After this, the trail meets an intersection. The main trail continues to the left. An unmaintained spur trail goes off to the right. This leads back to the south, toward the uppermost rocky meadows. There’s a small view spot that looks to the west out at the reservoir. Some Romanzoffia californica was beginning to bloom here. The thick patches of Allium crenulatum still had a ways to go. The spur trail leads to a small meadow that, like all the other meadows, slopes down to a cliffy base before become forested. These rocks were covered with bright yellow Lomatium hallii, but the meadow area was still largely dormant.

The easternmost and highest meadow at Cloverpatch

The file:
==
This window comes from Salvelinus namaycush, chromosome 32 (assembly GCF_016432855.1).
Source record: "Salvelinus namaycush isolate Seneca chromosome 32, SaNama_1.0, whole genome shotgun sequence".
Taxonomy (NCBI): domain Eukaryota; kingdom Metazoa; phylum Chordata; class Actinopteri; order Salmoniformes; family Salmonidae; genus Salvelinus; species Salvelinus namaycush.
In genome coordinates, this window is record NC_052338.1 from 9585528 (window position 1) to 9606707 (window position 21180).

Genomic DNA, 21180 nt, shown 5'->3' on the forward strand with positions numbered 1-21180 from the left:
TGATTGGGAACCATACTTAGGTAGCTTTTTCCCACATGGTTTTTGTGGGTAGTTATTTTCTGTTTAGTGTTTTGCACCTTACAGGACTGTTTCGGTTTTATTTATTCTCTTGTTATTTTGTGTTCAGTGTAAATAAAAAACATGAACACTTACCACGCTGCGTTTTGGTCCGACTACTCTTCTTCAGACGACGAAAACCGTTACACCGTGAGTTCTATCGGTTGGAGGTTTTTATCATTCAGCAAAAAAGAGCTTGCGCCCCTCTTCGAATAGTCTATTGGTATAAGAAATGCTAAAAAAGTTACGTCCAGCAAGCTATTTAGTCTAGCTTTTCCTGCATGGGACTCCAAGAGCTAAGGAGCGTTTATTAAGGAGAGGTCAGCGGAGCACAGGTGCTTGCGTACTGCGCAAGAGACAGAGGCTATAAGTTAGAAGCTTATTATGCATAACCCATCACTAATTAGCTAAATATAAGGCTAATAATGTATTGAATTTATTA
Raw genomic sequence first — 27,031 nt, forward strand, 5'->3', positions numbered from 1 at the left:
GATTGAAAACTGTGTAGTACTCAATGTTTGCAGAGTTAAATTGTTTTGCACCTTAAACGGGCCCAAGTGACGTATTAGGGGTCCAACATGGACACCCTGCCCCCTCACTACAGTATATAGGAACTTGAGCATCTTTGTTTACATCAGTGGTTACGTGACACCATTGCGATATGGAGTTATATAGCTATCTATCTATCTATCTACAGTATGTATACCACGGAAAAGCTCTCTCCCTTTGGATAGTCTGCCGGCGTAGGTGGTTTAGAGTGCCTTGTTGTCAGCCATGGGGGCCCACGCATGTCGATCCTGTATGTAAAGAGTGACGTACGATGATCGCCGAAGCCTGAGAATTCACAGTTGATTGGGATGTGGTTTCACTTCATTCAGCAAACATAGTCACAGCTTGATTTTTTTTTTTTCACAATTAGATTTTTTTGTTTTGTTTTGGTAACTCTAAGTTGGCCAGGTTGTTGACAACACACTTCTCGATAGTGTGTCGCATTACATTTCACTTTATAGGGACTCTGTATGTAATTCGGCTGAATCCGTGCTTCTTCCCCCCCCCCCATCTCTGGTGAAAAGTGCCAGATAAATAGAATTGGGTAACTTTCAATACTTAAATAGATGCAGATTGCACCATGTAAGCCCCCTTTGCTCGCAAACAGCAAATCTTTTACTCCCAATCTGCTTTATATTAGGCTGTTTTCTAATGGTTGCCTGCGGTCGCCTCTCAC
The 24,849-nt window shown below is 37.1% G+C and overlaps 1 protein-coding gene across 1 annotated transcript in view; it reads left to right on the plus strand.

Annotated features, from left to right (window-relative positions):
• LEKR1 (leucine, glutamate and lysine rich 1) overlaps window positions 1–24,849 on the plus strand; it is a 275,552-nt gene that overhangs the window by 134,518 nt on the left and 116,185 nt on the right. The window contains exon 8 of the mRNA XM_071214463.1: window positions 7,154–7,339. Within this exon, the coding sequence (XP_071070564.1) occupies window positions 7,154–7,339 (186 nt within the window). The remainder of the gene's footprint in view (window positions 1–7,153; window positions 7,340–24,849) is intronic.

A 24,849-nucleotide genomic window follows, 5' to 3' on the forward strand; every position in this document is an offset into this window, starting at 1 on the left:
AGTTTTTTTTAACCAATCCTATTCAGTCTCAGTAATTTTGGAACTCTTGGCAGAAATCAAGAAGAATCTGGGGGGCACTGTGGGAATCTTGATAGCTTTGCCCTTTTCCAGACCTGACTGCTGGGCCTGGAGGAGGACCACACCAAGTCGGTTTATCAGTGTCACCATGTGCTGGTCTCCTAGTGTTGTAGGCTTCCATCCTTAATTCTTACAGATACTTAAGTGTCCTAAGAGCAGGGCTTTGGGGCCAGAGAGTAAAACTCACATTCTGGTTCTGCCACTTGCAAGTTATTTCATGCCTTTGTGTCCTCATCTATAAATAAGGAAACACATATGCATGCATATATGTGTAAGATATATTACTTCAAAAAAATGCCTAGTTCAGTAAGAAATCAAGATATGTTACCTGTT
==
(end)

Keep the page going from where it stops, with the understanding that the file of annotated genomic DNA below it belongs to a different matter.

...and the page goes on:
To get to the large meadow that I find so special, you have to duck back into the woods and follow the south edge for just a short ways. This long, open strip is constantly flipping back and forth between meadow and vertical rock faces, much like a garden on a steep slope might be built with terraced retaining walls. Much of it is surprisingly wet, making this a fantastic place to look for seep-loving species. This is where the Dodecatheon pulchellum is found, sitting in little clumps on drippy rocks. Some plants appear to be growing in the grass, but every one I looked at had a rock beneath it. My timing was perfect—a few were fading, but many more were still in bud. There has been some question about the variety of these, and I’d been asked to collect some for the OSU Herbarium from various sites in the Western Cascades to see if these are closer to the ones in the Valley or those east of the mountains. Collecting for pressing always makes me feel bad. Each plant is so beautiful and wants to live as much as every other. But as long as there is a healthy population, I can try to be a scientist for a bit and collect a few plants. While photos show much that pressed plants cannot, likewise there are things that can only be seen looking at actual plant material. And botanists will be able to study these for many, many years.